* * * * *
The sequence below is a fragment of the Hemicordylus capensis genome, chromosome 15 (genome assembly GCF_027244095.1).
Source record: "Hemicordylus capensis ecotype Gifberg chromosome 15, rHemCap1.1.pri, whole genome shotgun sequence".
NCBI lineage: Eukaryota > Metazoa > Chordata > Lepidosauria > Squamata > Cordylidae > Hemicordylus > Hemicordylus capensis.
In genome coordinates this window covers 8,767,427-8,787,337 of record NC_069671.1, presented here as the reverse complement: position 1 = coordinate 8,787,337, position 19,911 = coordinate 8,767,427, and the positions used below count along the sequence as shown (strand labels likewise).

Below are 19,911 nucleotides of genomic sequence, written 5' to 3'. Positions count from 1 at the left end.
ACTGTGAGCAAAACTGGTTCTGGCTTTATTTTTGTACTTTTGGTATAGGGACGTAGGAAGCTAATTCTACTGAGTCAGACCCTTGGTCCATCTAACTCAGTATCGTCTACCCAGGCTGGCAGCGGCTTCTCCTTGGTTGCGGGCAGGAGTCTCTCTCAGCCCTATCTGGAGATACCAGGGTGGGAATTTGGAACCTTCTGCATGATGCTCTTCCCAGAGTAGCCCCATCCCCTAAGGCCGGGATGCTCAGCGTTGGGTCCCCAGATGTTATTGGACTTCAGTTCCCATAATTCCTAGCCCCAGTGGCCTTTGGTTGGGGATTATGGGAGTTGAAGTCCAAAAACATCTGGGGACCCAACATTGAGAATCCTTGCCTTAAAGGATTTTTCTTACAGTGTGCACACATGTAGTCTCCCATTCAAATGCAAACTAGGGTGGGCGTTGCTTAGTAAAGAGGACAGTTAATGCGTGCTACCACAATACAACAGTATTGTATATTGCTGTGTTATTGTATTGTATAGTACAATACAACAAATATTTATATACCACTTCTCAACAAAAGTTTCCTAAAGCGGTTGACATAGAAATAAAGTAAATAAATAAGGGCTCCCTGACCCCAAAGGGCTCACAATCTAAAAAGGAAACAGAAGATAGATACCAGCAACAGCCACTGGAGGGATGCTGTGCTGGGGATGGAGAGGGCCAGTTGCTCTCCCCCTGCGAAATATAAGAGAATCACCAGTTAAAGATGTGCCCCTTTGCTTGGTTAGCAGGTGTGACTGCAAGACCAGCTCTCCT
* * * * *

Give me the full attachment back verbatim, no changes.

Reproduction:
The sequence below is a fragment of the Hemicordylus capensis genome, chromosome 15 (genome assembly GCF_027244095.1).
Source record: "Hemicordylus capensis ecotype Gifberg chromosome 15, rHemCap1.1.pri, whole genome shotgun sequence".
NCBI lineage: Eukaryota > Metazoa > Chordata > Lepidosauria > Squamata > Cordylidae > Hemicordylus > Hemicordylus capensis.
In genome coordinates this window covers 8,767,427-8,787,337 of record NC_069671.1, presented here as the reverse complement: position 1 = coordinate 8,787,337, position 19,911 = coordinate 8,767,427, and the positions used below count along the sequence as shown (strand labels likewise).

Below are 19,911 nucleotides of genomic sequence, written 5' to 3'. Positions count from 1 at the left end.
ACTGTGAGCAAAACTGGTTCTGGCTTTATTTTTGTACTTTTGGTATAGGGACGTAGGAAGCTAATTCTACTGAGTCAGACCCTTGGTCCATCTAACTCAGTATCGTCTACCCAGGCTGGCAGCGGCTTCTCCTTGGTTGCGGGCAGGAGTCTCTCTCAGCCCTATCTGGAGATACCAGGGTGGGAATTTGGAACCTTCTGCATGATGCTCTTCCCAGAGTAGCCCCATCCCCTAAGGCCGGGATGCTCAGCGTTGGGTCCCCAGATGTTATTGGACTTCAGTTCCCATAATTCCTAGCCCCAGTGGCCTTTGGTTGGGGATTATGGGAGTTGAAGTCCAAAAACATCTGGGGACCCAACATTGAGAATCCTTGCCTTAAAGGATTTTTCTTACAGTGTGCACACATGTAGTCTCCCATTCAAATGCAAACTAGGGTGGGCGTTGCTTAGTAAAGAGGACAGTTAATGCGTGCTACCACAATACAACAGTATTGTATATTGCTGTGTTATTGTATTGTATAGTACAATACAACAAATATTTATATACCACTTCTCAACAAAAGTTTCCTAAAGCGGTTGACATAGAAATAAAGTAAATAAATAAGGGCTCCCTGACCCCAAAGGGCTCACAATCTAAAAAGGAAACAGAAGATAGATACCAGCAACAGCCACTGGAGGGATGCTGTGCTGGGGATGGAGAGGGCCAGTTGCTCTCCCCCTGCGAAATATAAGAGAATCACCAGTTAAAGATGTGCCCCTTTGCTTGGTTAGCAGGTGTGACTGCAAGACCAGCTCTCCT